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Mile 239 — Lincoln County, Salishan Spit north, Siletz Bay 
ORbeach — Beautiful but breezy day. The beach was covered with millions of Velella velella ("by-the-wind sailors") jellyfish decomposing in the sun. Very little debris but a couple possible tsunami items.   COMPLETE REPORT  
 Wed Apr 15, 3:52 PM   Fiberglass tube with barnacles
Heavy fiberglass tube approx. 1m long with pelagic barnacles inside. Could not find any writing on it. Too heavy to carry out.
Location: Salishan Spit
 Marine Mammal Events Coming to Florence and Lincoln City
Humpback whale carcass on the Oregon coast. Photo by Dina Pavlis.
CoastWatch actively collaborates with the Oregon Marine Mammal Stranding Network to track beached animals, alive or dead. We help to protect the ones that are alive and to assist scientists in compiling data about those that wash up dead. Events coming up in Florence and Lincoln City this month will provide background information for CoastWatchers—and other members of the public—who are helping to keep vigilant for this shoreline phenomenon.
On Wednesday April 22 at 6 p.m. on the Florence Campus of Lane Community College (3149 Oak Street), and on Thursday evening, April 23, 6 p.m. at the Lincoln City campus of Oregon Coast Community College (3788 S.E. High School Dr.), Room 208, CoastWatch will be hosting two presentations on marine mammals. The presentations are co-sponsored by the community colleges.
Beginning at 6 p.m. on each evening, CoastWatch Volunteer Coordinator Fawn Custer will provide a bit of background, and then introduce Jim Rice, who coordinates the Marine Mammal Stranding Network. Rice will provide information for volunteers willing to keep watch for beached marine mammals. This will be followed by a break (refreshments provided).
At 7:30, marine mammal expert Jim Sumich, author of “E. robustus: The Biology and Human History of Gray Whales,” will speak on the most common cetacean found off Oregon’s shores. Sumich is the author of a leading textbook on marine biology and co-author of “Marine Mammals: Evolutionary Biology.” He has taught at the college and university level for more than four decades and has conducted research on gray whales from British Columbia to Baja California. He currently teaches a course on marine mammals at Oregon State University’s Hatfield Marine Science Center.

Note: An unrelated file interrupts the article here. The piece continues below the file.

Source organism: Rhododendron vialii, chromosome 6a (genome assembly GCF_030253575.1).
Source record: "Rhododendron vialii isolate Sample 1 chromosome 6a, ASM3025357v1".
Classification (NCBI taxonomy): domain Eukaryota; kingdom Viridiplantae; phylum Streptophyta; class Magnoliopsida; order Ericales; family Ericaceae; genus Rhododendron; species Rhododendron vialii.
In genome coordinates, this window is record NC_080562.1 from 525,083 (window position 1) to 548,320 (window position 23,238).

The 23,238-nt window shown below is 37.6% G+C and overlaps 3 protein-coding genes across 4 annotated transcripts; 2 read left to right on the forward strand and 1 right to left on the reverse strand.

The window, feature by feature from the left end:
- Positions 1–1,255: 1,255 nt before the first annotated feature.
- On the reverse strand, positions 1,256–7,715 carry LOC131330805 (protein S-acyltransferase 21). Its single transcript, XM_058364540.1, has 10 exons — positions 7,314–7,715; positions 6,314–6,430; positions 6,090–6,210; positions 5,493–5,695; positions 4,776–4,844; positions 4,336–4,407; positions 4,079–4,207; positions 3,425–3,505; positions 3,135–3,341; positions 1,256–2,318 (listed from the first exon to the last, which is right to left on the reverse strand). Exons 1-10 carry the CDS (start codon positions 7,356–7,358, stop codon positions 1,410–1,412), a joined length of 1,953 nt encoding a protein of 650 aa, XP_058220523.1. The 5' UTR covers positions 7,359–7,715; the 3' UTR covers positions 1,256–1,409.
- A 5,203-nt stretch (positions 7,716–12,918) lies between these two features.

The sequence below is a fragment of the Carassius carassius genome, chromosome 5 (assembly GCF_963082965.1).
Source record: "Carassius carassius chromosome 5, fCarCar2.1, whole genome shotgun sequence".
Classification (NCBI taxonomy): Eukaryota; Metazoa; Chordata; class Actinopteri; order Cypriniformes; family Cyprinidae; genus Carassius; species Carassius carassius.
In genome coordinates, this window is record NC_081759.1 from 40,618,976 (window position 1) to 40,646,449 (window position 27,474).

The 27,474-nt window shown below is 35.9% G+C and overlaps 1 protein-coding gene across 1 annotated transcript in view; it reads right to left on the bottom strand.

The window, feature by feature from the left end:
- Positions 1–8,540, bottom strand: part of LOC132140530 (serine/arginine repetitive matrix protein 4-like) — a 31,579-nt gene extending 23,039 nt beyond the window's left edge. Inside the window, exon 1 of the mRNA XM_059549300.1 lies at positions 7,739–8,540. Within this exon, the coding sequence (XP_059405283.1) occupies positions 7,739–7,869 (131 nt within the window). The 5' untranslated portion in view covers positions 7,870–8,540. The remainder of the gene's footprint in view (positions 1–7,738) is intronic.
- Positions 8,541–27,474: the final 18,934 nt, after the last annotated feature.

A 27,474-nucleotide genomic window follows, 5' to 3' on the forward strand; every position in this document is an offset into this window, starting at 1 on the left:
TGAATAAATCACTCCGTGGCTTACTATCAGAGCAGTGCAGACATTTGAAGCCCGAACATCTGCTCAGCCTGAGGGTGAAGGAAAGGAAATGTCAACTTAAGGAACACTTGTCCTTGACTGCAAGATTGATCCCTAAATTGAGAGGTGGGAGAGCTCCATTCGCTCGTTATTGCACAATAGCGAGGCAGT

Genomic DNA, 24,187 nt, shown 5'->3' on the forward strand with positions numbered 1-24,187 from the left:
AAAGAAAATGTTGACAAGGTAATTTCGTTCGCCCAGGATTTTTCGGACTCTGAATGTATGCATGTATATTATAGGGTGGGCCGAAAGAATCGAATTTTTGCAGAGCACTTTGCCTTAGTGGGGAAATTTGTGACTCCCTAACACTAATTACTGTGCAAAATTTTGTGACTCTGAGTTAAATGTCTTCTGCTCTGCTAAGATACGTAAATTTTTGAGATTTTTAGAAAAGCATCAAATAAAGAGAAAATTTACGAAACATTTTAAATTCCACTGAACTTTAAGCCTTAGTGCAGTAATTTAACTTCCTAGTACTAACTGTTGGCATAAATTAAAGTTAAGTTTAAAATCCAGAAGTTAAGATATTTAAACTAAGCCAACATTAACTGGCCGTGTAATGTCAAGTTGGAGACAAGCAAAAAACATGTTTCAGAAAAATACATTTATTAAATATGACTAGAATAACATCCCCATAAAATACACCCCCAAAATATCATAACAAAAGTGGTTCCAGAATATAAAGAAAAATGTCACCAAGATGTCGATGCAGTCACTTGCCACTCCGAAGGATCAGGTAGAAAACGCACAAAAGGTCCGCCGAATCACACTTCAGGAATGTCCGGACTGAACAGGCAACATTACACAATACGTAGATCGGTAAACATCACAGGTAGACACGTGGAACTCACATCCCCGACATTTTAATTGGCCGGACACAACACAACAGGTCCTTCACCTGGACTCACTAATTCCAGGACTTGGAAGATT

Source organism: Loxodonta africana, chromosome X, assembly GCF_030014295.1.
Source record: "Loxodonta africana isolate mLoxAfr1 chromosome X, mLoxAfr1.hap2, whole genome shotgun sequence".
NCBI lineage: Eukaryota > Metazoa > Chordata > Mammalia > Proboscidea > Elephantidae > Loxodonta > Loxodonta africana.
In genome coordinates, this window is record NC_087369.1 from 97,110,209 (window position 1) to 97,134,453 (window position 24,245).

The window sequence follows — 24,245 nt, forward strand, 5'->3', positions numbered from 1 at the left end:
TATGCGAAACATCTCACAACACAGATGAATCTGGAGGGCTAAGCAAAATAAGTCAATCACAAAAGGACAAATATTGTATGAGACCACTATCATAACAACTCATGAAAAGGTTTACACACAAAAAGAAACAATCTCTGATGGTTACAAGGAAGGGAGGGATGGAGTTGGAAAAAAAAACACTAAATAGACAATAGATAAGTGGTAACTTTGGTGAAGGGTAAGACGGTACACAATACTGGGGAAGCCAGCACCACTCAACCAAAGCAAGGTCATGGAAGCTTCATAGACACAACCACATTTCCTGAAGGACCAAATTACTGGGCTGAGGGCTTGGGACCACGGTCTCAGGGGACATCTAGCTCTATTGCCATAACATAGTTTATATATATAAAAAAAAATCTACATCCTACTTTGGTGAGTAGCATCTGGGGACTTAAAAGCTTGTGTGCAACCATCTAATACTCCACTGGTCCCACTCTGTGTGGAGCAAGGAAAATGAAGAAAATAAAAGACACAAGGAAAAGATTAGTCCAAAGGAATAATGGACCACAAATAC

After a brief introduction to gray whale biology and ecology, Sumich will focus on recent research that has revealed at least four distinct migration and feeding patterns of gray whales in the North Pacific. The combination of radio tagging, photo identification, and genetic studies is changing the way we look at separate populations of gray whales and how we manage our interactions with them.
More information about Jim Sumich’s book and order forms available at
For more information about the event, contact Fawn Custer,, (541) 270-0027.

 Request Goes Out to Watch for Non-Native Algae
The derelict vessel found floating off Oregon’s coast, which was the subject of an earlier alert, has been towed to Newport and examined by scientists. Few animal species were found clinging to the vessel, but it was festooned with algae. Since these were species from the western Pacific, it is clear that the unidentified vessel comes from Asia, and is probably debris from the 2011 Japanese ... MORE 
 County Fee Could Limit Access to Douglas County Shoreline
Winchester Bay and the Umpqua's mouth. Photo courtesy of Surfrider.
Oregon Shores has always strongly advocated for free access to the public shoreline. While there are valid reasons for charging fees for camping and other services, simple access to nature should be open to all. When Sam Boardman created Oregon’s state park system beginning in 1929, he concentrated on establishing a network of coastal parks and pull-outs for the precise purpose of providing access to the public shoreline for all Oregonians and other visitors to our coast.